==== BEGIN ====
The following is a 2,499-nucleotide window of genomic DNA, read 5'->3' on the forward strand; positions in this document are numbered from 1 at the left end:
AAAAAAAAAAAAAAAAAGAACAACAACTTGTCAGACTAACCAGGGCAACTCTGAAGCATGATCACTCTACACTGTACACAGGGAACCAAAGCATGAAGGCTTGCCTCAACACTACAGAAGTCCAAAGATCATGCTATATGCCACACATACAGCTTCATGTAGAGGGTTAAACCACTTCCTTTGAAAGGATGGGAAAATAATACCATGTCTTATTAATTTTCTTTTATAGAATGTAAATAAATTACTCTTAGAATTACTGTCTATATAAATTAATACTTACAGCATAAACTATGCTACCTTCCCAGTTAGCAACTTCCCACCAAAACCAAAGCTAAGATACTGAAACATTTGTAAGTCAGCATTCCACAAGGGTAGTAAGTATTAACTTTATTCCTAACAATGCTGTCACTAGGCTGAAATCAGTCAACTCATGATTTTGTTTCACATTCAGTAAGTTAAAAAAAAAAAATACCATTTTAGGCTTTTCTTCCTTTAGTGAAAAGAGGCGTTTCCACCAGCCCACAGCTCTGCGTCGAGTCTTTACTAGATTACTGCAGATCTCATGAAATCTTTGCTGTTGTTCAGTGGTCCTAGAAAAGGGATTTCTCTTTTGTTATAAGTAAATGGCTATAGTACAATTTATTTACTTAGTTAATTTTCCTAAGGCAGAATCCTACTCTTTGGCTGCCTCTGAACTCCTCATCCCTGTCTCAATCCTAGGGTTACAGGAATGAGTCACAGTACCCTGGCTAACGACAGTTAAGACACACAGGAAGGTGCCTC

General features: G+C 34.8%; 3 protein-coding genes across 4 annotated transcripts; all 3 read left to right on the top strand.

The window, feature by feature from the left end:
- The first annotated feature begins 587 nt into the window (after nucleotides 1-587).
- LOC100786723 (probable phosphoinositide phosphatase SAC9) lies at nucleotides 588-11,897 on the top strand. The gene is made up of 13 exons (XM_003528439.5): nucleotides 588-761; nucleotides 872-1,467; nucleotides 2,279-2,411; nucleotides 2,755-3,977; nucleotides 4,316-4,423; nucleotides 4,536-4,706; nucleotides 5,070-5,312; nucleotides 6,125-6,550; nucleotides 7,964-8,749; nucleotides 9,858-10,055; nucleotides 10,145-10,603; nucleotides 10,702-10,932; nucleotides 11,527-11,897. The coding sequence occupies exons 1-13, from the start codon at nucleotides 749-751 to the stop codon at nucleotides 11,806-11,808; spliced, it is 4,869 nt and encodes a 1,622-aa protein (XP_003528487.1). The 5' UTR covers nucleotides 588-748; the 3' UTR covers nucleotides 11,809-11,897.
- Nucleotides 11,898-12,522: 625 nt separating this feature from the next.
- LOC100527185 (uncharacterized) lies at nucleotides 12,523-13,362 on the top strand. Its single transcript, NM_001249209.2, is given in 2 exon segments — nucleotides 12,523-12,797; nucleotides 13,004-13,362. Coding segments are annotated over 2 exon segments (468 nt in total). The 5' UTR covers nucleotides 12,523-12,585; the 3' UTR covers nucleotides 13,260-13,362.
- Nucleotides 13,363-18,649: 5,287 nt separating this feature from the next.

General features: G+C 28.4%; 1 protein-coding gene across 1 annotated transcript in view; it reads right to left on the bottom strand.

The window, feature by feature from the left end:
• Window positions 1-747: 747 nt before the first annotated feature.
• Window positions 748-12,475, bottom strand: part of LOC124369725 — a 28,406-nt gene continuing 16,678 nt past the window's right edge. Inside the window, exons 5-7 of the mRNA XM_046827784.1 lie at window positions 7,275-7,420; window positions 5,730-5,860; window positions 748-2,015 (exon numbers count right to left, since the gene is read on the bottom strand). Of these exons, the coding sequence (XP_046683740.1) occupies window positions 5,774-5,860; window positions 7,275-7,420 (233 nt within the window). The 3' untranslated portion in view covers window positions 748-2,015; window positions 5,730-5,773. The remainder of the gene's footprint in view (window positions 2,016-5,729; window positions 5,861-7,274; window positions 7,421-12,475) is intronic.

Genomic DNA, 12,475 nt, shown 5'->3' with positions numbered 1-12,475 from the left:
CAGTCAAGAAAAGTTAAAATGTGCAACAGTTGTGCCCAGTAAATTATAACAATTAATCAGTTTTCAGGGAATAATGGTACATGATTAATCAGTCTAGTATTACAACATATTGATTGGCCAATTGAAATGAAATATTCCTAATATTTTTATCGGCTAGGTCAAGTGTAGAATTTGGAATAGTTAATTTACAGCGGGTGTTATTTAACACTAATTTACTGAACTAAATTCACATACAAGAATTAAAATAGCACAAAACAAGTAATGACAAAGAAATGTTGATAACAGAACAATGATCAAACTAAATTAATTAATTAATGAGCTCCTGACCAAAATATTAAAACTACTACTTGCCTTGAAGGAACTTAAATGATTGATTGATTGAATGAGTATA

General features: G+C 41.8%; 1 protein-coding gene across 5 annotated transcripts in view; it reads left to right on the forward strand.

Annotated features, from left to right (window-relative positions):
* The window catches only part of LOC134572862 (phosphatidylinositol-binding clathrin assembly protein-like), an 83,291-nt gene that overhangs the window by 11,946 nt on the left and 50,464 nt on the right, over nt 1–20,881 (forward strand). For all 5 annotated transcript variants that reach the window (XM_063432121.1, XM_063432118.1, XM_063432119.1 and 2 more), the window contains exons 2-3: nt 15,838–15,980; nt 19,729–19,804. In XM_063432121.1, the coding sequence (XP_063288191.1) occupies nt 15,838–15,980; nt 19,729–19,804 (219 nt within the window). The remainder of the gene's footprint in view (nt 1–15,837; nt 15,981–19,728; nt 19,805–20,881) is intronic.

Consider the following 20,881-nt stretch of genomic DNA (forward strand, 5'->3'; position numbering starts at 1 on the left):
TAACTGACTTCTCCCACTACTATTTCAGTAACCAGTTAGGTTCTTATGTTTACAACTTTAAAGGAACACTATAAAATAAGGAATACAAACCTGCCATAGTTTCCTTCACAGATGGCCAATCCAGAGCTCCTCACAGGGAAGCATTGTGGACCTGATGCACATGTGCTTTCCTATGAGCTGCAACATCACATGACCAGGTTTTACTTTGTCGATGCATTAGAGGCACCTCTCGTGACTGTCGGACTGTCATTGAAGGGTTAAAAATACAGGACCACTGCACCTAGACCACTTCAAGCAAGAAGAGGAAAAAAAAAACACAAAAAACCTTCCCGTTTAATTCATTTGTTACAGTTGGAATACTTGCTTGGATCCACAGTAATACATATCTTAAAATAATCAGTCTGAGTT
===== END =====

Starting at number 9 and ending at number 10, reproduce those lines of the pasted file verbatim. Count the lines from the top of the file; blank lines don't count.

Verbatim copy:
- Nucleotides 13,363-18,649: 5,287 nt separating this feature from the next.

General features: G+C 28.4%; 1 protein-coding gene across 1 annotated transcript in view; it reads right to left on the bottom strand.